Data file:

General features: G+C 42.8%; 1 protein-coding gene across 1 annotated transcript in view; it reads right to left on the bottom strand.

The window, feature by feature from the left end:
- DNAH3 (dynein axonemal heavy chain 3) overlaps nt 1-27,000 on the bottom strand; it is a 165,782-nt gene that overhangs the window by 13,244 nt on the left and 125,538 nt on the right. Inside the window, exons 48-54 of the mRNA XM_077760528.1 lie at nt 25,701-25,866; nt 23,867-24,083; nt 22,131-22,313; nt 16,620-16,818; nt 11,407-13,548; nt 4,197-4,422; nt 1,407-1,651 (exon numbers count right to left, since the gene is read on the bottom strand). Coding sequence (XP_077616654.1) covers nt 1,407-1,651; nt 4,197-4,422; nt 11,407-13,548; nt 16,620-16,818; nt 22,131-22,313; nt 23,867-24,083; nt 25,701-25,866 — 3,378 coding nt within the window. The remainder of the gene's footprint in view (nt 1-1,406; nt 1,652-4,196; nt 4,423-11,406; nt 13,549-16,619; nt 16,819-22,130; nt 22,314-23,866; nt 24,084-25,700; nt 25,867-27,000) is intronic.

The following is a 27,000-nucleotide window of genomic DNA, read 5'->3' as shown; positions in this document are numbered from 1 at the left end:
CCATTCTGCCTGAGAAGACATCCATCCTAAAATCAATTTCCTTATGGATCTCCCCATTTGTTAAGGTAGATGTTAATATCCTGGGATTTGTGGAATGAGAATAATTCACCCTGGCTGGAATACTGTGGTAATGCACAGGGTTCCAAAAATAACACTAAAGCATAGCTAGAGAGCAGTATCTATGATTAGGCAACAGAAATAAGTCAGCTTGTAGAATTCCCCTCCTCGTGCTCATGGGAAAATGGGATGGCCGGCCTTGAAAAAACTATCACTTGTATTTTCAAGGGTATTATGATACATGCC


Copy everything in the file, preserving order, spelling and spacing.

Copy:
General features: G+C 42.8%; 1 protein-coding gene across 1 annotated transcript in view; it reads right to left on the bottom strand.

The window, feature by feature from the left end:
- DNAH3 (dynein axonemal heavy chain 3) overlaps nt 1-27,000 on the bottom strand; it is a 165,782-nt gene that overhangs the window by 13,244 nt on the left and 125,538 nt on the right. Inside the window, exons 48-54 of the mRNA XM_077760528.1 lie at nt 25,701-25,866; nt 23,867-24,083; nt 22,131-22,313; nt 16,620-16,818; nt 11,407-13,548; nt 4,197-4,422; nt 1,407-1,651 (exon numbers count right to left, since the gene is read on the bottom strand). Coding sequence (XP_077616654.1) covers nt 1,407-1,651; nt 4,197-4,422; nt 11,407-13,548; nt 16,620-16,818; nt 22,131-22,313; nt 23,867-24,083; nt 25,701-25,866 — 3,378 coding nt within the window. The remainder of the gene's footprint in view (nt 1-1,406; nt 1,652-4,196; nt 4,423-11,406; nt 13,549-16,619; nt 16,819-22,130; nt 22,314-23,866; nt 24,084-25,700; nt 25,867-27,000) is intronic.

The following is a 27,000-nucleotide window of genomic DNA, read 5'->3' as shown; positions in this document are numbered from 1 at the left end:
CCATTCTGCCTGAGAAGACATCCATCCTAAAATCAATTTCCTTATGGATCTCCCCATTTGTTAAGGTAGATGTTAATATCCTGGGATTTGTGGAATGAGAATAATTCACCCTGGCTGGAATACTGTGGTAATGCACAGGGTTCCAAAAATAACACTAAAGCATAGCTAGAGAGCAGTATCTATGATTAGGCAACAGAAATAAGTCAGCTTGTAGAATTCCCCTCCTCGTGCTCATGGGAAAATGGGATGGCCGGCCTTGAAAAAACTATCACTTGTATTTTCAAGGGTATTATGATACATGCC